Donor Appreciation: Douglas Rosenberg
Venture philanthropist Douglas Rosenberg is focused on creating “a community of hope” as he pursues efforts to raise $10 million for a project in the Dale Bredesen laboratory aimed at developing effective treatments for Alzheimer’s disease.
“I want every donor, small and large, to realize that they can make a difference with this project,” said Rosenberg. “There has been an air of pessimism regarding efforts to tackle Alzheimer’s -- this is an opportunity to change that energy and get more people involved.”
Rosenberg’s initial investment of $3.5 million through the Ellen and Douglas Rosenberg Foundation made big headlines earlier this year and highlighted the unique partnership the retired former real estate developer has formed with Buck faculty Dale Bredesen, MD.
The two met in 2007 at a Stanford Marin Club meeting. At the time Rosenberg was in the throes of caring for his father, prominent San Francisco businessman and nationally-renowned philanthropist Claude Rosenberg Jr., who succumbed to the memory-robbing disease in 2008. His stepfather died from the condition that same year. Rosenberg lost his stepmother to the disease in 2010.
At the Stanford meeting Rosenberg heard Bredesen give an overview of his research. “It was a fresh approach – Dale was looking at the root causes of Alzheimer’s way upstream from other work I was familiar with.” The two men became friends.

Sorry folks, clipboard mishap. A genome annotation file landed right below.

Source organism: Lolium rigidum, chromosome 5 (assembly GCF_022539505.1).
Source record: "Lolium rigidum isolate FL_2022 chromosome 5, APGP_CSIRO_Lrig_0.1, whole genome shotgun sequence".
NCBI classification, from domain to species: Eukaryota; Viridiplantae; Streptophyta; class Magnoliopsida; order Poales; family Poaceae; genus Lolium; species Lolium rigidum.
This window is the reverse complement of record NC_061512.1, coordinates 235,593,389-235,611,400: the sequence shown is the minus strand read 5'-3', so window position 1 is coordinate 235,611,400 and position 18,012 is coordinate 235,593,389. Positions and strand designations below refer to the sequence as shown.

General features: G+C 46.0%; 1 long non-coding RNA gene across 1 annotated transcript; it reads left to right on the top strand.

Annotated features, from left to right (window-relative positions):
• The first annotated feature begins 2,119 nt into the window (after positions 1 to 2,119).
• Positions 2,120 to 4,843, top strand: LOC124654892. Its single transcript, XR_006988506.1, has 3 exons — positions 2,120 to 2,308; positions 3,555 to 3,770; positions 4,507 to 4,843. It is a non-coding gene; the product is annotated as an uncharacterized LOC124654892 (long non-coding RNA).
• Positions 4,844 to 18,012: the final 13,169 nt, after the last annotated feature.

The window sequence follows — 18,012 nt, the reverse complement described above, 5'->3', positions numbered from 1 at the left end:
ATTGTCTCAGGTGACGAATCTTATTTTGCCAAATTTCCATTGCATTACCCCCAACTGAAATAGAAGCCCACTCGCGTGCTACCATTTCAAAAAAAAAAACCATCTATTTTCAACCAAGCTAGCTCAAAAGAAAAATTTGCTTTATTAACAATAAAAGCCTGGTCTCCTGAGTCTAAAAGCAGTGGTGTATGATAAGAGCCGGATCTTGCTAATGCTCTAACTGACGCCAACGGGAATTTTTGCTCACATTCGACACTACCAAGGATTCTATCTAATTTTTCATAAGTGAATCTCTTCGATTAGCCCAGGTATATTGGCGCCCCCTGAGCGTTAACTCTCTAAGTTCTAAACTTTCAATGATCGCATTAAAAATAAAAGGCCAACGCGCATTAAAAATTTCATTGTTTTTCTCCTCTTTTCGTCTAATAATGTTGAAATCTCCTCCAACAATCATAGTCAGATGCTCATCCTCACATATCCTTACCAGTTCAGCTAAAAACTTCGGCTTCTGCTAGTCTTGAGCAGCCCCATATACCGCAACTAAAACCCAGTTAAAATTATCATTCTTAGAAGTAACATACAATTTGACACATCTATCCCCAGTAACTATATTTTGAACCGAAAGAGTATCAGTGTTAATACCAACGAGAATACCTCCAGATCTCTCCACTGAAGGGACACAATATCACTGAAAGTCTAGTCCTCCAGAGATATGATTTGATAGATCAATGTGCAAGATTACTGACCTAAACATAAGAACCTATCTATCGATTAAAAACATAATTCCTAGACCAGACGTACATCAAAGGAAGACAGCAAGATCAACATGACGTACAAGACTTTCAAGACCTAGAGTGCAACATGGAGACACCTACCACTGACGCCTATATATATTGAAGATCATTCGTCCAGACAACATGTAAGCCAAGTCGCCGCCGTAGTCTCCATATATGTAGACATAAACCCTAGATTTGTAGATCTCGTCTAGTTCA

Bredesen, the founding CEO of the Buck Institute, focuses on Alzheimer’s as an imbalance in signaling between neurons, rather than the current dogma that Alzheimer’s is a disease of toxicity stemming predominately from damage caused by amyloid plaques that collect in the brain. The Buck faculty member believes the plaques are an effect, not a cause of the disease. His theory explains why drug trials aimed at getting rid of the plaques have failed – his research also points the way toward what he thinks could be the first effective treatments for the disease.
“We have already identified several promising compounds that restore the balance of signaling in mice,” said Bredesen, who hopes to have potential treatments in early human drug trials within two years. “I am truly grateful for Douglas’s support of our work. I have no doubt that his commitment and faith in our efforts will have positive benefits for all of those who are involved in Alzheimer’s advocacy.”